Other Free Encyclopedias » Animal Life Resource » Amphibians » Madagascaran Toadlets: Scaphiophrynidae - Physical Characteristics, Habitat, Behavior And Reproduction, Conservation Status, Mocquard's Rain Frog (scaphiophryne Calcarata): Species Account - GEOGRAPHIC RANGE, DIET, MADAGASCARAN TOADLETS AND PEOPLE

Madagascaran Toadlets: Scaphiophrynidae - Physical Characteristics

frog species rain red

The Madagascaran toadlets are small frogs that look like toads. Many come in shades of brown or green, as do many toads. One of the toadlets is called the green burrowing frog. It, for instance, is green with brown blotches on its back, head, and legs. The red rain frog, however, is a more brightly colored member of this family. This species, which is also known as the rainbow burrowing frog, is red, orange red, or pink on its back and the top of its head, but white or light yellow green on its sides, legs, lower face, and underside. It also has considerable black markings on its body, along with a few yellow or whitish blotches on the back and head. Many of the toadlets have detailed, darker brown patterns on their backs. From one side of the back to the other, the patterns are usually mirror images of each other. This type of mirror-image pattern is known as a symmetrical (sim-MET-rih-kul) pattern.

Most Madagascaran toadlets have small warts. In some species, like Mocquard's rain frog, the warts may be as little as grains of sand, if they are there at all. The red rain frog has no warts on its back. Madagascaran toadlets have short back legs, but both their front and back legs have rather long toes. Each of the back feet has a noticeable bump, or tubercle (TOO-ber-kul). Their toes are either unwebbed or barely webbed. A few species, like the red rain frog and green burrowing frog have large pads on the tips of their front toes. The undersides of the frogs may be light or dark-colored. Mocquard's rain frog is a species with a white underside. It does, however, have red or dark purple patches on the undersides of its upper legs. The red rain frog, on the other hand, has a dark underside that is usually a dark grayish purple.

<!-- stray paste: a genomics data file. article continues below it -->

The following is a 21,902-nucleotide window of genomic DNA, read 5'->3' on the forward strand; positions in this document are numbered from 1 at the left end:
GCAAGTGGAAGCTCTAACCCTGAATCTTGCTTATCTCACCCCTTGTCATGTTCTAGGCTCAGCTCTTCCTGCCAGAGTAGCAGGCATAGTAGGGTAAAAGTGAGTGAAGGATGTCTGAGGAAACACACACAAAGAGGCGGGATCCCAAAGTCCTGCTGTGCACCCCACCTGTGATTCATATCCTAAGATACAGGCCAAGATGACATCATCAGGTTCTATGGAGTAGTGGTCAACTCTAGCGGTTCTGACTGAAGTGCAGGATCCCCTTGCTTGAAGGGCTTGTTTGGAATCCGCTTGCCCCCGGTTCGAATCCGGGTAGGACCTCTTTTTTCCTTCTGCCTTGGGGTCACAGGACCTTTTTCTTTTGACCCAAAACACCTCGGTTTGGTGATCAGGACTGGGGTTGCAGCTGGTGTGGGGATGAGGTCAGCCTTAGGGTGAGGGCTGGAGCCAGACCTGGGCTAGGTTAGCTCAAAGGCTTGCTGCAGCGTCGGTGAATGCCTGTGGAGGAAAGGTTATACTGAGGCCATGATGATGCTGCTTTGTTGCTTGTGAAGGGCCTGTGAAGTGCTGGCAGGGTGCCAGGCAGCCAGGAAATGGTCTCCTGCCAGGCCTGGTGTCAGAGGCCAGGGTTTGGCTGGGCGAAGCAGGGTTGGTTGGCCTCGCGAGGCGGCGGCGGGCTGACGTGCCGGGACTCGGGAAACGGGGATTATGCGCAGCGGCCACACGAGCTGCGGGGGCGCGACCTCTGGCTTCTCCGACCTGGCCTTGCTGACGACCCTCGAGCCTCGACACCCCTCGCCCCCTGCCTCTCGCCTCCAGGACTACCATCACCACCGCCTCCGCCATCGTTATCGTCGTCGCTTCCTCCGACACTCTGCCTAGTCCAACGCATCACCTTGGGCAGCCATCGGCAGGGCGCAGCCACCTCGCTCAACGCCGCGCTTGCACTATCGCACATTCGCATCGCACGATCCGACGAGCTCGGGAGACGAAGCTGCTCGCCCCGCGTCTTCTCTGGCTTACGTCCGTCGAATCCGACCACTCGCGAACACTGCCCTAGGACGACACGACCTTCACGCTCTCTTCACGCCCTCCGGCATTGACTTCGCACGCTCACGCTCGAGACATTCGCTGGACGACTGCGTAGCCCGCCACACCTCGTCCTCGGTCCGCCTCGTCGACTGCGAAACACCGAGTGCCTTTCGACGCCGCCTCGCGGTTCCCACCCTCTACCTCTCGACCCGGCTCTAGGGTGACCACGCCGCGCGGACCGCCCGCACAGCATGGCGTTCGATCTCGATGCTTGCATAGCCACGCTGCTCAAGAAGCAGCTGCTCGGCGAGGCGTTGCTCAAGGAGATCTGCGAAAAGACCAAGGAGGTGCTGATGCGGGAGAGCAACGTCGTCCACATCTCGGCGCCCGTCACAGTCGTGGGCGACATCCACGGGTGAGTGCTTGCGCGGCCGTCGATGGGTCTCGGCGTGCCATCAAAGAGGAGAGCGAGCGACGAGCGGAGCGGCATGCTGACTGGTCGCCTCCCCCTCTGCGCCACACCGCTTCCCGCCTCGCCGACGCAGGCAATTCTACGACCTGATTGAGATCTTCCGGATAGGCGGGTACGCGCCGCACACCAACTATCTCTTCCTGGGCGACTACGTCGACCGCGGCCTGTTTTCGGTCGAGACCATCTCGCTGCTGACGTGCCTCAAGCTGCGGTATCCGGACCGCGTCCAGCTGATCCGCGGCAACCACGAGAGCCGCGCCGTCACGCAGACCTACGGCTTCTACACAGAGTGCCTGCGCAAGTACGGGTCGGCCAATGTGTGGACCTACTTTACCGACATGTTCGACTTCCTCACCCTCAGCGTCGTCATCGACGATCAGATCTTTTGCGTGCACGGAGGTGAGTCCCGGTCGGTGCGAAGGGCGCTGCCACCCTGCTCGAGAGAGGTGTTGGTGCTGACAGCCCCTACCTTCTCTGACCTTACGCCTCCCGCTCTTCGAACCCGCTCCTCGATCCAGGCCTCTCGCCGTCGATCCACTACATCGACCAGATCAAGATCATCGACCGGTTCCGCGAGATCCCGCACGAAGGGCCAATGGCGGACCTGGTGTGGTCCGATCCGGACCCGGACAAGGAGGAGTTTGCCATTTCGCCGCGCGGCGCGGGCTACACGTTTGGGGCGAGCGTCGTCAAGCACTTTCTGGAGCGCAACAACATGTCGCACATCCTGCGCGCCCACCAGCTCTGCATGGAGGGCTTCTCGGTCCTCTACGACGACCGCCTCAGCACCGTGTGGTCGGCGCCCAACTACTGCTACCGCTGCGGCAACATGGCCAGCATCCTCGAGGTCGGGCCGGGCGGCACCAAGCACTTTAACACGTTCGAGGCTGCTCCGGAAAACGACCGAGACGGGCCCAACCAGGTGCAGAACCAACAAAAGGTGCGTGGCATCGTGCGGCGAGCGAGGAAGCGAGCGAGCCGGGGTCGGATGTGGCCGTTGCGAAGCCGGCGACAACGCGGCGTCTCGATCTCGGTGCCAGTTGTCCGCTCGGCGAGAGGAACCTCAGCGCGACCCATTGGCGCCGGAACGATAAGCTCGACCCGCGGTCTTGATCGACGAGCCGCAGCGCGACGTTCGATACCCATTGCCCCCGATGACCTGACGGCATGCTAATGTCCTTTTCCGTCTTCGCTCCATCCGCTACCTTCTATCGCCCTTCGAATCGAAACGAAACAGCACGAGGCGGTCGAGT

The web-foot frog, also known as the narrow-headed frog, looks different from the other eight species of Madagascaran toadlets. This frog has a teardrop-shaped, pudgy-looking body with a snout that comes to a point. Its hind legs are rather long. It has very small eyes that only barely bulge from the sides of the head. The toes on the back feet are fully webbed.

Males and females look much alike, although the males in some species may have darker throats and be a bit smaller than females. Depending on the species, adults may be 0.8 to 2.4 inches (2 to 6 centimeters) long from the tip of the snout to the end of the rump. Red rain frogs can grow to 1.4 inches (3.6 centimeters) long as adults. Mocquard's rain frogs are a bit smaller, and the males are even smaller than the females. Female Mocquard's rain frogs grow to 1.1 to 1.3 inches (2.8 to 3.3 centimeters) long, while males only reach 0.8 to 1.1 inches (2 to 2.7 centimeters) long. Adult web-foot frogs reach to 0.8 to 1 inches (2 to 2.4 centimeters) long. In this species males are a bit larger than females.

This family contains about nine species. Some scientists count more, mostly by splitting one or more of these nine species into two, or count fewer by grouping two into one species. Although this volume lists the Madagascaran toadlets in their own separate family, some scientists believe they should be grouped with the family of narrow-mouthed frogs.


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